One of my greatest joys living at Riding Mountain National Park is to head out for some “slow travel”, where I drive slowly to a random location, get out of my car and just slowly listen, walk, or snowshoe. Riding Mountain National Park is a large national park where things become so much clearer in the months between November and April. It may be that you get to see tracks in the snow from wolves, grouse, or lynx – tracks you would never notice at other times of the year. A bird on a branch. A raven calls. Things seem to be more intense, quiet, and there are less distractions. It is a wonderfully rejuvenative time of year. Yesterday, I had a quiet encounter with a spruce grouse. The male is colourful. It’s a bird that lives in boreal (coniferous forests). Notice that this one is on a jack pine branch. This bird, as described by Cornell University’s All About Birds site is the north-eastern species. “Two distinct subspecies of Spruce Grouse exist. “Franklin’s Grouse,” D. c. franklinii, found in the southwestern portion of the range, in the mountains from Alberta southward, has an all black tail with small white spots on the feathers overlying it. The northeastern subspecies, D. c. canadensis, has a rufous tip to the tail and lacks white spots above the tail.”
Recently, we had the pleasure of taking a mother and her daughter on a customized photo safari into Riding Mountain National Park. Late July and August is a beautiful time to experience wildflower blooms. The following is a slide show of some of the flowers and wildlife images of things that you may see at this time of year on the prairies. Rough fescue prairies are one of the most biologically diverse habitats anywhere in Canada. With rich Chernozemic soils undisturbed by any human activities, you will see an ecosystem that has over 30 plant species per square metre in some places. This is the land of wild grazers (herbivores) like bison, elk, and white-tailed deer. Occasionally, moose or wolves or coyotes may also be seen.
PHOTO TIP: Knowing how and when to go, the time of day, lighting conditions for optimal photography, and understanding the habitats and habits of each wildlife species is helpful in being able to photograph or view birds or mammals in the cycle of light and weather each day.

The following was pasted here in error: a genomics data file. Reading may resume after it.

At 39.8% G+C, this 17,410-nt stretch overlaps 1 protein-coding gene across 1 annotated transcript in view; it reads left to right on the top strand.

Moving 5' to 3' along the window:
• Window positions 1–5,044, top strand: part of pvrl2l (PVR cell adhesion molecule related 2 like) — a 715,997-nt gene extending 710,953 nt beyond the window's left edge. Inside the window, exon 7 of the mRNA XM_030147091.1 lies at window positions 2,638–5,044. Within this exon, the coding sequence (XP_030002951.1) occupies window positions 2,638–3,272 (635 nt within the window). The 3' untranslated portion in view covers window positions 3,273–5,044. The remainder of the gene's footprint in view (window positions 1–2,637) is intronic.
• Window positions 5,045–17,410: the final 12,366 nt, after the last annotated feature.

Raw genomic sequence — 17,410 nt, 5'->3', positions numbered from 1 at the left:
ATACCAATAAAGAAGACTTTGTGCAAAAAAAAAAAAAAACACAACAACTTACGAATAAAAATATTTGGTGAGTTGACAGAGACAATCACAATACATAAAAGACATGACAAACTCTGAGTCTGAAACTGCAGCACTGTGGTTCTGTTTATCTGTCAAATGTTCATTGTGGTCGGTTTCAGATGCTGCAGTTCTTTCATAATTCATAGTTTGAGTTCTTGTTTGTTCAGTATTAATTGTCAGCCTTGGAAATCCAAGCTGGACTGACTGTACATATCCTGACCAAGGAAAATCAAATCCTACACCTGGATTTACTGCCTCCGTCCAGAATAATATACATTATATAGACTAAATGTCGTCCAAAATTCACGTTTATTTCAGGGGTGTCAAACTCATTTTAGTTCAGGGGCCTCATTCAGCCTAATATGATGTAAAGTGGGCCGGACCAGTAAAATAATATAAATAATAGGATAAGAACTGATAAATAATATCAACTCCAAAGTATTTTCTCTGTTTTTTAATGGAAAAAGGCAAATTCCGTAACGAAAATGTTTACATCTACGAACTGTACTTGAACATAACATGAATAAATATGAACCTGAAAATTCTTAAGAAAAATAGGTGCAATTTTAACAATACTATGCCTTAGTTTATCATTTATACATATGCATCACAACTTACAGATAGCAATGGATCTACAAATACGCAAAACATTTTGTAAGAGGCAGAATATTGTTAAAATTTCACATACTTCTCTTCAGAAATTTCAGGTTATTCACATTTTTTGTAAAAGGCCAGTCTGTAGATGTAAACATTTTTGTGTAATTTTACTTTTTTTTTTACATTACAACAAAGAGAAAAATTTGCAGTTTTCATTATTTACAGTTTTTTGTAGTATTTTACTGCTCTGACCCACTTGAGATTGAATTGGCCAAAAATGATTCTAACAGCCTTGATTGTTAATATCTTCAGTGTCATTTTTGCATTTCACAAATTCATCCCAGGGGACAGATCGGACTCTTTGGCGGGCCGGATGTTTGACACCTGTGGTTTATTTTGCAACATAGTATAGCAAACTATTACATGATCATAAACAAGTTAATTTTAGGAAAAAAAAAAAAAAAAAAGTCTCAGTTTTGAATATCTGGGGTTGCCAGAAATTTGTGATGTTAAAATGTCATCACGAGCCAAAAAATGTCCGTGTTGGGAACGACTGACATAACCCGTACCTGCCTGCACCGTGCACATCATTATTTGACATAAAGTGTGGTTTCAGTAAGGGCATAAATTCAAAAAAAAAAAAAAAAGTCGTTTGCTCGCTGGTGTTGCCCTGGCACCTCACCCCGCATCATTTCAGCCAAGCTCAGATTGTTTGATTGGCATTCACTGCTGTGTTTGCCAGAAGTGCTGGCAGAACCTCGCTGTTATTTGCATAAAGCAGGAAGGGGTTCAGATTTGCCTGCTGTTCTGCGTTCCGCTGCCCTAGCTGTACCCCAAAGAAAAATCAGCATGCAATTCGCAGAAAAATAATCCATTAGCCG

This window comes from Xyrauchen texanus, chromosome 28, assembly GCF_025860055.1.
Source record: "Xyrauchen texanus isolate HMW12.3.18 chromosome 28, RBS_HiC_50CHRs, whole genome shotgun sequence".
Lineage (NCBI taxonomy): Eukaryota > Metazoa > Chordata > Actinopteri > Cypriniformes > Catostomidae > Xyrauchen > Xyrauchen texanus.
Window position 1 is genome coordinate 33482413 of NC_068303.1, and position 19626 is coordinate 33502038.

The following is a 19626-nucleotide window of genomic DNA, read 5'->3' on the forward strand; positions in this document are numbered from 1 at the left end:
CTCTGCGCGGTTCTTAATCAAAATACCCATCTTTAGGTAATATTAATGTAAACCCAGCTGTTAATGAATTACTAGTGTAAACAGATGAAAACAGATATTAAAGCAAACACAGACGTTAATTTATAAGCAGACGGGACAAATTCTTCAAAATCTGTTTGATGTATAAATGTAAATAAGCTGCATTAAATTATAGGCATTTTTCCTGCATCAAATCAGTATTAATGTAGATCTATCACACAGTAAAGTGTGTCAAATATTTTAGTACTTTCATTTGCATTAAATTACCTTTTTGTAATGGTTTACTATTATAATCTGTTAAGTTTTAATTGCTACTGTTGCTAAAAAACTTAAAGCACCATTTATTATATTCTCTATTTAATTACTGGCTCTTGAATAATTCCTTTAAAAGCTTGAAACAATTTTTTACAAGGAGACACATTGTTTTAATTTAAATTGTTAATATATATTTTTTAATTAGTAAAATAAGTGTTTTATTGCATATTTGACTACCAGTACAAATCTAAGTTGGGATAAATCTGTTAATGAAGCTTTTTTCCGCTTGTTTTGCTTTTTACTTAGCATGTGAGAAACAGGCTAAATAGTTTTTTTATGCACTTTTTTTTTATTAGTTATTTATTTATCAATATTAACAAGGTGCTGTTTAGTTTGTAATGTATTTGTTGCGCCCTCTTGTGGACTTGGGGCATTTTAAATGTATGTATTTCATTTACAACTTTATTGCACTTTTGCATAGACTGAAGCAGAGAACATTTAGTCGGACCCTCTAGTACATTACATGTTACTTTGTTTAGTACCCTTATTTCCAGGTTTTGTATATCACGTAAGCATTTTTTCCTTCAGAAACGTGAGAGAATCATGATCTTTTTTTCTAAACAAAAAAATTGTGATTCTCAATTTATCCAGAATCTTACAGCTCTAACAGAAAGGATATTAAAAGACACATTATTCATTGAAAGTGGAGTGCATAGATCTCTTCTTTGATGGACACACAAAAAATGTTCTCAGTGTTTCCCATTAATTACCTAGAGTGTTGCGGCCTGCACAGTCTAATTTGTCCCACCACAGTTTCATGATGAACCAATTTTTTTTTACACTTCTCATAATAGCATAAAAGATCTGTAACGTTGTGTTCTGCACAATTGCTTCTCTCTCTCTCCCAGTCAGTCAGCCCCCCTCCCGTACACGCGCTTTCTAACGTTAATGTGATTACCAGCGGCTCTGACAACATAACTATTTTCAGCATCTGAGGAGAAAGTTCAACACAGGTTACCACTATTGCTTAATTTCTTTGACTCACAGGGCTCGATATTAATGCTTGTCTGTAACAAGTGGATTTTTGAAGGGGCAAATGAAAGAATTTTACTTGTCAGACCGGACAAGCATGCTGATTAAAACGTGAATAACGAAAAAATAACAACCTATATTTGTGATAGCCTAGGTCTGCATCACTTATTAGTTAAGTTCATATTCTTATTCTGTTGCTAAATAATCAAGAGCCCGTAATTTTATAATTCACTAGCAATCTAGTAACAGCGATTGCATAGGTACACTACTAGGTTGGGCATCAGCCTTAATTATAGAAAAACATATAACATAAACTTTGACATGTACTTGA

Riding Mountain Fescue Grasslands and Aspen Forests
As we turn the corner to Canada’s traditional “May long weekend”, we are finally experiencing spring. Warm temperatures in excess of +20C are bringing smiles to people’s faces. My wife is in the garden planting potatoes. And, me..well, I am out taking photographs of local wildlife, identifying birds, and being alert to new species moving through. Here is a short video about wildlife and birds that you might see in the spring, around Riding Mountain National Park. You’ll see some neat footage of buffleheads, Canada lynx, and spruce grouse.
This morning, I woke up to a Riding Mountain world that was magically transformed. The aspen trees were thick with hoarfrost, almost like “winter leaves”. Instead of being able to see through the forest at this time of the year, we were looking at a magical forest of snow crystals. A combination of weather conditions (In an earlier post, I explained the origin of hoarfrost).
There are several online sources that offer an explanation of Hoar Frost (or radiation frost). Hoarfrost refers to white ice crystals, loosely deposited on exposed objects or the ground, that form on cold, clear nights when heat losses (infrared radiation) into the open skies cause objects to cool to a temperature which is colder than the dewpoint of the air next to the surface. Frost is frozen water that has condensed from some of the water vapour contained in the air.
The birds at the feeder, the trees themselves and the entire landscape was transformed. I am going snowshoeing today into this forest of hoarfrost. It’s kind of like a real-world pocket of some part of Lord of The Rings.
The birds are moving around, new ones are arriving, and the sun is much higher in the sky. Today, the first crows arrived at our seed feeder. They were eating sunflower seeds on the ground. Yesterday, we had a Northern Shrike hungrily looking at birds near our feeder. The Black-Capped Chickadees gave it lots of room, while continuing to scold from a safe distance.